OPN was overexpressed by AML blasts (8.2–75.8%; median 25%) compared with the controls (<5%), with 32/70 (45.7%) showing higher levels than the median (>25%). CD44v6 was detected in 56/70 (80%) patients, with 30/70 (42.9%) showing high expression (≥20%). OPN expression was correlated positively with that of CD44v6, its overexpression being paralleled by an increase in that of CD44v6. Higher levels of OPN and CD44v6 were not related to patients’ clinical or laboratory data, FAB subtype, cytogenetic risk group, and initial response to primary induction chemotherapy. A shorter event-free survival was observed in patients with higher OPN and CD44v6 expression (4 months) compared with those with lower levels (16 months), and elevated OPN and CD44v6 at diagnosis were each identified as a negative independent prognostic marker.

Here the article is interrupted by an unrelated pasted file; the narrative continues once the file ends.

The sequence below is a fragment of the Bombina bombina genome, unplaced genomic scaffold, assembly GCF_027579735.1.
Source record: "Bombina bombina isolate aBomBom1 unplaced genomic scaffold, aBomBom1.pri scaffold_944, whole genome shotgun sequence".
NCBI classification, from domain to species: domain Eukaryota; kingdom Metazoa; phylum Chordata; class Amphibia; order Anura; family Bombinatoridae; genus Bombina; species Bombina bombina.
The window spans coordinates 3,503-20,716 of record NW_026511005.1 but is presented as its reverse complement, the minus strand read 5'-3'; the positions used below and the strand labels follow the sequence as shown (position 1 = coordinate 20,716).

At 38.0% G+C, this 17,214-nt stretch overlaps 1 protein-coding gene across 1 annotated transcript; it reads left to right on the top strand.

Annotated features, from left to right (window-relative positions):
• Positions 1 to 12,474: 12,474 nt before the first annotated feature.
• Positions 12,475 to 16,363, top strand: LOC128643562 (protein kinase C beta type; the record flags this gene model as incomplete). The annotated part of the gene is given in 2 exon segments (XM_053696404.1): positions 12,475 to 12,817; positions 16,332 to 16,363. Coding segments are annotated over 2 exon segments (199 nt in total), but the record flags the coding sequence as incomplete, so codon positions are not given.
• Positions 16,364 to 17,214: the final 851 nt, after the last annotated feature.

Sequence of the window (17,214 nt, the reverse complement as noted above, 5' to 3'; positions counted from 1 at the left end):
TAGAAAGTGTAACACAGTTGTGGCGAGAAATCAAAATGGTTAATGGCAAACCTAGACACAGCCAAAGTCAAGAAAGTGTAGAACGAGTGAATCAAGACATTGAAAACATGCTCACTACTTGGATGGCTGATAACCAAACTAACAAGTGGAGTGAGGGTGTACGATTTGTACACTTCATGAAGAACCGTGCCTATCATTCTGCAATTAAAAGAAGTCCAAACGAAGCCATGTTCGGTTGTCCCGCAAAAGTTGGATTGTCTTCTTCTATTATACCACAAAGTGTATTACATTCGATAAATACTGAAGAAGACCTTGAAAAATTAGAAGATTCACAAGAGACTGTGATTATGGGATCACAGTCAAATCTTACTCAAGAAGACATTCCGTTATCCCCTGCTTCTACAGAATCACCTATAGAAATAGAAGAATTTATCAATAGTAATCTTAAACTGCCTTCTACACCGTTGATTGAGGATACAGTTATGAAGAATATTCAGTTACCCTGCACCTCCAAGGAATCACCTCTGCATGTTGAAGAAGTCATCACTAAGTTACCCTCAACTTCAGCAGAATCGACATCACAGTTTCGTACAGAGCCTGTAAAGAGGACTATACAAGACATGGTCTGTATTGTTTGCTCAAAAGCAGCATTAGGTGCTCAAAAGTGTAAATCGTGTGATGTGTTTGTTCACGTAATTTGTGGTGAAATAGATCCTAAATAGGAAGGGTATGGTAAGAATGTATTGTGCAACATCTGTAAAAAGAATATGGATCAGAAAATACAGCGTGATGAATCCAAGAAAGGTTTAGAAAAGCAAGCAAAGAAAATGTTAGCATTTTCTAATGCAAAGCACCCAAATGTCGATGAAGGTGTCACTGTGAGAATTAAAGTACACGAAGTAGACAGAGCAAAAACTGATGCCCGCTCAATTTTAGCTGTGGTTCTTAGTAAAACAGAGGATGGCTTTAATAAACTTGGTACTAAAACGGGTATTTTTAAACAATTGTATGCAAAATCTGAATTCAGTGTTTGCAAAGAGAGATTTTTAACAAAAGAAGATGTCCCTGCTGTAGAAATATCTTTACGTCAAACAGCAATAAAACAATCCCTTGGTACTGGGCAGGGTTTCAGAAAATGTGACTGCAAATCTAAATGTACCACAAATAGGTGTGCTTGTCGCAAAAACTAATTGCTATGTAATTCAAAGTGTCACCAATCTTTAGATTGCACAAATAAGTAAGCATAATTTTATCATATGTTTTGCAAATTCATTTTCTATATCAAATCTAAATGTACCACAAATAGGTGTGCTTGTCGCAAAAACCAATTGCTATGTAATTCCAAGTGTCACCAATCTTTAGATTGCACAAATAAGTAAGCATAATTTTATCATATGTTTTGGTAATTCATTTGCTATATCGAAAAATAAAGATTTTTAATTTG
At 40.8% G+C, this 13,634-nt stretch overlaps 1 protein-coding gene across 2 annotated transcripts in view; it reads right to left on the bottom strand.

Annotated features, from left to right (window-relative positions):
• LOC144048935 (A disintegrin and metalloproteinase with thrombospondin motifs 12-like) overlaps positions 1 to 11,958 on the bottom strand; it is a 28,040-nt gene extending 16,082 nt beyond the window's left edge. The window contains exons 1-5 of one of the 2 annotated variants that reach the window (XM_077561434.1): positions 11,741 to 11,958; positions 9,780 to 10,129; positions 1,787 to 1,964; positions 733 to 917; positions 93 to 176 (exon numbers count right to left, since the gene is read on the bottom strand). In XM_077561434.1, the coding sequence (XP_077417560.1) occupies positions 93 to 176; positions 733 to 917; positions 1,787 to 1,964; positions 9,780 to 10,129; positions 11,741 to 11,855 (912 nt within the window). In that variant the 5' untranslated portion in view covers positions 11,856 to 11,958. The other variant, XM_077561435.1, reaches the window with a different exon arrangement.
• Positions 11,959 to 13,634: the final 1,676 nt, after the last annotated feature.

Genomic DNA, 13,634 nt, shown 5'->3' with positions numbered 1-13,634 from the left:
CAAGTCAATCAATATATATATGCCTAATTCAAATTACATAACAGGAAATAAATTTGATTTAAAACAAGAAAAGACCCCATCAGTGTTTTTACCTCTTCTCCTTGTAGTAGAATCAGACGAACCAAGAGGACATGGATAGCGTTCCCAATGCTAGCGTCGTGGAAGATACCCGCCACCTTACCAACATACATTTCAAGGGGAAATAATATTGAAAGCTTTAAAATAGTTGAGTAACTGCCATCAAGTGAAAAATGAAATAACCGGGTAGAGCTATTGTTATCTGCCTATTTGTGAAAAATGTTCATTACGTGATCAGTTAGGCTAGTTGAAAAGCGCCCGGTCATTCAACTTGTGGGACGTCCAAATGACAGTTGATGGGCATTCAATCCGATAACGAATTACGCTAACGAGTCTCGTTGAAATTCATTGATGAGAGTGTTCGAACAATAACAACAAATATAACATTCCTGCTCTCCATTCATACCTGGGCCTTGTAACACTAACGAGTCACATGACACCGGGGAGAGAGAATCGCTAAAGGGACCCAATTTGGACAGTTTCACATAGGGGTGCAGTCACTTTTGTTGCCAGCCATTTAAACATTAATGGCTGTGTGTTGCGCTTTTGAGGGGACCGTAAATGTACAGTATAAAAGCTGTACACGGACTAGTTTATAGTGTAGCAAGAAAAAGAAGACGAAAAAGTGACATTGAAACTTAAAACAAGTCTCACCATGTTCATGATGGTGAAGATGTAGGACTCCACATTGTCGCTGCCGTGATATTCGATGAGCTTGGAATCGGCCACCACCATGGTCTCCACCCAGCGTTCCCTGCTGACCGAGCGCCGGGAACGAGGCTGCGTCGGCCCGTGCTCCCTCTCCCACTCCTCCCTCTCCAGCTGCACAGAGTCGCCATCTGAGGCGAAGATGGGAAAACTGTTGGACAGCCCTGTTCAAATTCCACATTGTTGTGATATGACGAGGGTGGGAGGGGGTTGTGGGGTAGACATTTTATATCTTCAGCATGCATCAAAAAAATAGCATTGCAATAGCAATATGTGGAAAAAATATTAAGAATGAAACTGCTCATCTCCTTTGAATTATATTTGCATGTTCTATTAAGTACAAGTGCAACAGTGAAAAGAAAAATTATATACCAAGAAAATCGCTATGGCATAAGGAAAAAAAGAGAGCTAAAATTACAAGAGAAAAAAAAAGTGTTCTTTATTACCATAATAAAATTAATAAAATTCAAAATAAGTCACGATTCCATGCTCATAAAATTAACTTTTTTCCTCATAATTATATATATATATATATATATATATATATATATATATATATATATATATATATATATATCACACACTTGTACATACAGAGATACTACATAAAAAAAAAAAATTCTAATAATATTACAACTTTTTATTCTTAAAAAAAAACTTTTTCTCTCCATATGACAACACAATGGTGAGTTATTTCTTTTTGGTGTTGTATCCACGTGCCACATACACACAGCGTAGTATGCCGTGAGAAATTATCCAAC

Conclusion

OPN and its receptor CD44v6 levels of expression are increased in AML, correlate with each other, and their higher levels at diagnosis can be used as early prognostic markers to predict poor disease progression.

Keywords: acute myeloid leukemia, CD44v6, osteopontin


How to cite this article:
Heiba NM, Elshazly SA. Expression and significance of osteopontin and its receptor CD44v6 in acute myeloid leukemia. Egypt J Haematol 2013;38:108-14

How to cite this URL:
Heiba NM, Elshazly SA. Expression and significance of osteopontin and its receptor CD44v6 in acute myeloid leukemia. Egypt J Haematol [serial online] 2013 [cited 2020 Jan 23];38:108-14. Available from: http://www.ehj.eg.net/text.asp?2013/38/3/108/134787


  Introduction Top


Acute myeloid leukemia (AML) has long been considered as a malignant hierarchical disease with cell-autonomous mutations that are causally implicated in disease pathogenesis. Nowadays, there is compelling emerging evidence that in AML, as well as other hematologic malignancies, not only molecular events inside the malignant cell clone but also their interactions with the microenvironments play a pivotal role in disease maintenance and progression 1. Osteopontin (OPN) and CD44v6 are among the molecules implicated in these interactions.